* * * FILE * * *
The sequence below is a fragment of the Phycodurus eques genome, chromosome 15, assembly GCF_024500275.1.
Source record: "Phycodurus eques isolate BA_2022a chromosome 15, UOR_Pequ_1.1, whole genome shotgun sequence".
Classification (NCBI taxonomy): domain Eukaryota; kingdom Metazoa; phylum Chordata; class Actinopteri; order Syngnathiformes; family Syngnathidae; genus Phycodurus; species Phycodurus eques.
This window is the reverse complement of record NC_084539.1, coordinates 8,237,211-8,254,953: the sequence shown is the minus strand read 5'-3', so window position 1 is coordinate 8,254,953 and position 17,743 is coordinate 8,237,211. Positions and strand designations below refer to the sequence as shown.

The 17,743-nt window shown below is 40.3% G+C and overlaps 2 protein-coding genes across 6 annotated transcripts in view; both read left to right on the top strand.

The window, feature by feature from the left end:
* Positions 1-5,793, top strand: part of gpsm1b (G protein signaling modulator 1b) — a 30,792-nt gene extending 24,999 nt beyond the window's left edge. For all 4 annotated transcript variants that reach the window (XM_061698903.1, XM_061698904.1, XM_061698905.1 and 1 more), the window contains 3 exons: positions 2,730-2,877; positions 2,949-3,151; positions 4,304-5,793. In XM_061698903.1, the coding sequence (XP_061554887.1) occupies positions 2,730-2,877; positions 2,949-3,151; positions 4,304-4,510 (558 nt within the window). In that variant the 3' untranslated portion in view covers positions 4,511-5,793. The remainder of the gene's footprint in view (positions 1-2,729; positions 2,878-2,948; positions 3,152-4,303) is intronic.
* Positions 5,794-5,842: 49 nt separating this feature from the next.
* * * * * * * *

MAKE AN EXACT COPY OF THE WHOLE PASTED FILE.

The sequence below is a fragment of the Phycodurus eques genome, chromosome 15, assembly GCF_024500275.1.
Source record: "Phycodurus eques isolate BA_2022a chromosome 15, UOR_Pequ_1.1, whole genome shotgun sequence".
Classification (NCBI taxonomy): domain Eukaryota; kingdom Metazoa; phylum Chordata; class Actinopteri; order Syngnathiformes; family Syngnathidae; genus Phycodurus; species Phycodurus eques.
This window is the reverse complement of record NC_084539.1, coordinates 8,237,211-8,254,953: the sequence shown is the minus strand read 5'-3', so window position 1 is coordinate 8,254,953 and position 17,743 is coordinate 8,237,211. Positions and strand designations below refer to the sequence as shown.

The 17,743-nt window shown below is 40.3% G+C and overlaps 2 protein-coding genes across 6 annotated transcripts in view; both read left to right on the top strand.

The window, feature by feature from the left end:
* Positions 1-5,793, top strand: part of gpsm1b (G protein signaling modulator 1b) — a 30,792-nt gene extending 24,999 nt beyond the window's left edge. For all 4 annotated transcript variants that reach the window (XM_061698903.1, XM_061698904.1, XM_061698905.1 and 1 more), the window contains 3 exons: positions 2,730-2,877; positions 2,949-3,151; positions 4,304-5,793. In XM_061698903.1, the coding sequence (XP_061554887.1) occupies positions 2,730-2,877; positions 2,949-3,151; positions 4,304-4,510 (558 nt within the window). In that variant the 3' untranslated portion in view covers positions 4,511-5,793. The remainder of the gene's footprint in view (positions 1-2,729; positions 2,878-2,948; positions 3,152-4,303) is intronic.
* Positions 5,794-5,842: 49 nt separating this feature from the next.